The Regents Commission anticipates that NOVEL will stimulate greater cooperation among libraries "as new links form between different types of libraries" and library systems, and as librarians support one another directly and indirectly, offering their own particular resources and expertise. For example:

  • Public and school libraries will gain access to valuable resources of academic, medical, and research libraries to meet the higher-level information needs of their users.
  • Academic libraries will welcome better-prepared, information-literate students and offer distance-learning alternatives.
  • School libraries will have public and academic research libraries to supplement students' access to needed electronic information during evenings, weekends, and holidays.
  • Public libraries will acquire an informed, information-literate new generation of patrons.

The NOVEL Planning Team has already demonstrated such positive effects. As members participated in intensive meetings and a statewide forum, they gained an increased appreciation for the responsibilities, needs, and aspirations of their colleagues in academic, public, school, and special libraries and all types of library systems. By building on this foundation of shared interest and understanding, NOVEL will be a key component in enhancing access to information for all New Yorkers in the new century.

The Vision for NOVEL

After extensive discussion of the Regents Commission's recommendation for NOVEL and careful review of input from those who attended the statewide forum or commented by other means, the NOVEL Planning Team crafted the following vision for NOVEL:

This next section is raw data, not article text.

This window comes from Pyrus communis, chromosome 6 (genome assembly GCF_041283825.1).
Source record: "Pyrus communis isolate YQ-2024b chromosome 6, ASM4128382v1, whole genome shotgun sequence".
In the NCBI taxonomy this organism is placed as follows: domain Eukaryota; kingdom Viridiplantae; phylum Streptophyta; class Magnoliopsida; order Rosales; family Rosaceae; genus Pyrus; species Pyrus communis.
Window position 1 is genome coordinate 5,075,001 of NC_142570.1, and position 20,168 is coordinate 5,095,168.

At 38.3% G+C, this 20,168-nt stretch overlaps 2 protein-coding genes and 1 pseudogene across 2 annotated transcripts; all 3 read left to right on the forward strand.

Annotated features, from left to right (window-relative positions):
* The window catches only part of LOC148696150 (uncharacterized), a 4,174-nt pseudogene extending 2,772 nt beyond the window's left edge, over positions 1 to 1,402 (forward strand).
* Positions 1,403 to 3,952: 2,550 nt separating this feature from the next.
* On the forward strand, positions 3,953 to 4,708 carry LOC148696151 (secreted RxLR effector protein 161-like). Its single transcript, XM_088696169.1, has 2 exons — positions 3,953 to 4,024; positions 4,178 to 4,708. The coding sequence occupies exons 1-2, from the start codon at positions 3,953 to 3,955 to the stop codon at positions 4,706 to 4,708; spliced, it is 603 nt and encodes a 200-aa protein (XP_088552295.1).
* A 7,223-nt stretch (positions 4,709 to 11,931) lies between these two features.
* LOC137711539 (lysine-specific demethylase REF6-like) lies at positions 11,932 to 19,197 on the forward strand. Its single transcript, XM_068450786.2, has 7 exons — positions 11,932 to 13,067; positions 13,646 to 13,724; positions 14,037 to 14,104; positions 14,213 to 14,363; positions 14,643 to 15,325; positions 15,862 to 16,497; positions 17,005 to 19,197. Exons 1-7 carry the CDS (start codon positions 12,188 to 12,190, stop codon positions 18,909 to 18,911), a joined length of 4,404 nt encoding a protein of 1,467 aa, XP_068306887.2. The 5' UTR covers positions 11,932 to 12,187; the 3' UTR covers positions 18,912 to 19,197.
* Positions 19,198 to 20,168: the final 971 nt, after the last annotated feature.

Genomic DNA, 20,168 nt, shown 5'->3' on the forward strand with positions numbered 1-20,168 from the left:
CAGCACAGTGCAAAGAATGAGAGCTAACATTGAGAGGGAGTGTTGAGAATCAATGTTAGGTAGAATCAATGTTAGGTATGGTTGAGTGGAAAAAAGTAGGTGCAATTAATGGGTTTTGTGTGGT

NOVEL will provide all New Yorkers with round-the-clock access to high-quality, thoughtfully chosen, easy-to-use electronic information, closely matched to the needs of local communities and well integrated with existing library systems. Help will be available at any time so that NOVEL users can locate and use the rich array of electronic library resources.

All types of libraries, regardless of their size or resources, will be able to offer a selection of NOVEL's resources to their communities. Excellent staff and user training, on-call system support, quality documentation, adequate state funding, and equitable treatment of all libraries are the key factors that will ensure NOVEL's success. By expanding information access for all New Yorkers, NOVEL will stimulate community support for libraries and leverage New York's investment in the future.

Overview of the Plan

This document outlines a process and provides a framework for implementing NOVEL. It is not a detailed implementation plan but rather a guide to the steps that will be required to establish NOVEL as a robust and invaluable resource for all New Yorkers.

As identified in the Regents Commission's report, the Commission's vision of NOVEL includes four components:

  • Electronic resources purchased on a statewide basis to provide tremendous economies of scale
  • Shared electronic catalogs of the holdings of all types of libraries, including the high-quality, specialized resources held by New York's academic and special libraries
  • Opportunities for libraries to digitize their unique collections
  • Enhanced opportunities for high-speed network access that will enable libraries to deliver all the benefits and features of NOVEL